Ann Elizabeth Stromberg, a retired orthoptist who worked with children with eye conditions and trained medical students during her six-decade career, died of Alzheimer's disease June 4 at Somerford Home in Columbia. The Ellicott City resident was 91.
Born in Baltimore and raised in Catonsville on Delrey Avenue, she was the daughter of Henry Stromberg, a News American advertising salesman, and Edna Amanda Ray, a homemaker. She was a 1941 graduate of Mount de Sales Academy and earned a diploma at Mount St. Agnes College in Mount Washington. She attended George Washington University in Washington.
She was certified by the American Orthoptic Council in 1945. She joined the Wilmer Clinic of the Johns Hopkins Hospital and worked with Dr. Angus McLean, an ophthalmologist. While in Baltimore, she continued her training in orthoptics, a medical specialty in which practitioners detect and diagnose eye disorders such as amblyopia, also known as lazy eye.
In 1948, Dr. Edwin B. Dunphy recruited Miss Stromberg for a post at the Massachusetts Eye and Ear Infirmary, where she taught orthoptics students. She later taught students who were doing their medical residencies.
"She made a two-year commitment — and 60 years later retired from the infirmary," said Dr. B. Thomas Hutchinson, retired assistant clinical professor at the Harvard Medical School who lives in Boston and was an official at the Eye and Ear Infirmary. "Miss Stromberg was well known for her many roles. After the orthoptist training program ended, she helped to train residents. She served as ... educator to hundreds of residents in ophthalmology. She won the love, admiration, and respect of those she taught."
Over her career, Miss Stromberg lectured and supervised thousands of ophthalmology residents, medical students and orthoptic students.
"She took no nonsense from anybody," said Dr. Maida Antigua, a Boston physician. "Everyone came to her with their woes and problems. She was a confidante and a mother confessor. They came to her because she was so kind to all the residents."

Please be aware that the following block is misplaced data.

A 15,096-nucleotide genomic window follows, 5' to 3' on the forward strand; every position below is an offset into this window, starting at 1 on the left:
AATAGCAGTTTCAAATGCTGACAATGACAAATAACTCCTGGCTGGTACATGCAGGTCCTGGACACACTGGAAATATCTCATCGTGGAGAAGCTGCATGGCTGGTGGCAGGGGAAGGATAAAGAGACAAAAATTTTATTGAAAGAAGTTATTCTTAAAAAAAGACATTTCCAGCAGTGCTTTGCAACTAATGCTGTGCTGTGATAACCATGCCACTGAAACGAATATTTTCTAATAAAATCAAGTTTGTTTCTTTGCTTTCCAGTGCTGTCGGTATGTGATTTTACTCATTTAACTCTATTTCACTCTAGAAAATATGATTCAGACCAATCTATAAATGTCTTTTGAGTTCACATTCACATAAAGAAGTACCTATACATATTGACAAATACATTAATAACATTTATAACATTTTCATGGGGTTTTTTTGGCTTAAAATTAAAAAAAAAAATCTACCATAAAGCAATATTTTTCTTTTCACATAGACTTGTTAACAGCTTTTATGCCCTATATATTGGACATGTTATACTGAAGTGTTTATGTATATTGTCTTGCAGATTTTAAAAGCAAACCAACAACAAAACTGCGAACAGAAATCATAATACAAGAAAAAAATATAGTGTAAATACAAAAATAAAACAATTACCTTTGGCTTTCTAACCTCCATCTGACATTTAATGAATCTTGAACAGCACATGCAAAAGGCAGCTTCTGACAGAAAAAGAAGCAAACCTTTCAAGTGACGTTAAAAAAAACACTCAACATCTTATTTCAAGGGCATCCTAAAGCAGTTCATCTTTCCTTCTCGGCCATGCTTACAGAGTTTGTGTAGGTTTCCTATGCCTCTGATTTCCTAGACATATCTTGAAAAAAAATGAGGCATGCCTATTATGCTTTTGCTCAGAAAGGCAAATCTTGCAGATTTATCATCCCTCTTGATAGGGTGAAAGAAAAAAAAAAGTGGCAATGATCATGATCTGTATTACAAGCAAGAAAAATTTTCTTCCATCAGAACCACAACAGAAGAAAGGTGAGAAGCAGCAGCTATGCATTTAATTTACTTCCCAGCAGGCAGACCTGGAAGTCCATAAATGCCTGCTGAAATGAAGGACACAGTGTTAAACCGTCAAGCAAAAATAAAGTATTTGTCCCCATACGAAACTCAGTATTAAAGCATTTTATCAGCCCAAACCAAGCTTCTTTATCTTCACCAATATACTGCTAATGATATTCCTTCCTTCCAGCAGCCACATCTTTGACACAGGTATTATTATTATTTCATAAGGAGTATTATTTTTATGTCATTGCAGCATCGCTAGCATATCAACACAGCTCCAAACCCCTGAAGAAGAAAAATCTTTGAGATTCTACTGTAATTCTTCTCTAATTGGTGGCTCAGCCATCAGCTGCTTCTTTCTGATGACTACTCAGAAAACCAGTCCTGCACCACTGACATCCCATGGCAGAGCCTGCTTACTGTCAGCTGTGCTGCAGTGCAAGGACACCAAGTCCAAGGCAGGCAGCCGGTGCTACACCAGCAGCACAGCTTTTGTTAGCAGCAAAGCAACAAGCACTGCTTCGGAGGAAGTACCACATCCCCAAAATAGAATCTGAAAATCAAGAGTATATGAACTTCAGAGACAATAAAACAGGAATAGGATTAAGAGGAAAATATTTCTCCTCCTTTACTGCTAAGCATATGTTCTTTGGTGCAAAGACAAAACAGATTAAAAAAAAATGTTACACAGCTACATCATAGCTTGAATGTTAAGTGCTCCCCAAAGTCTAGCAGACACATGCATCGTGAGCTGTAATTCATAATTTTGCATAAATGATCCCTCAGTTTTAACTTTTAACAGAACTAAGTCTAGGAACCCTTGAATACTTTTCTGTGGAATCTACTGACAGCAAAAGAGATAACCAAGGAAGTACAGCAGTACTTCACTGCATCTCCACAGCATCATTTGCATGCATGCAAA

Miss Stromberg served as the director of the orthoptic program and as a lecturer on orthoptics at Simmons College in Boston from 1948 until 1982. She also was an instructor in orthoptics for the Harvard Basic Science Course in Ophthalmology from 1949 until 1982. She wrote articles for numerous publications and was a member of the American Association of Certified Orthoptics and the International Orthoptic Association.
She was also involved in Massachusetts Eye and Ear's community benefits program and attended screenings for years at the Neighborhood House Charter School in Dorchester.
"She leaves behind a wonderful legacy of care for so many children over the decades she served at the hospital," said friend and colleague Dr. Melanie Kazlas of Boston.
"Miss Stromberg had a lifelong commitment to her profession, her colleagues and students, her patients, her institution, and especially her residents in ophthalmology," said Dr. Hutchinson. "She served as an outstanding example of those involved in our training who give more than they receive and enjoy doing so."
He said she shared her knowledge of ocular motility and strabismus, a condition where the eyes do not line up correctly.
Family members said Miss Stromberg was an avid traveler and reader and possessed a wry sense of humor. She lived on Beacon Hill and walked to the Eye and Ear Infirmary daily and spent numerous weekends with friends in Newport, R.I.
"She was a generous aunt to many nieces and nephews who enjoyed her twice-yearly visits back to her hometown of Baltimore," said a niece, Ann Feild Didyk of Baltimore.
A memorial Mass will be offered at 10 a.m. July 7 at St. Mark Roman Catholic Church, 27 Melvin Ave. in Catonsville.
Survivors include two sisters, Margaret Snellinger of Ruskin, Fla., and Nancy Sexton of Frederick; and nieces and nephews.Copyright © 2015, The Baltimore Sun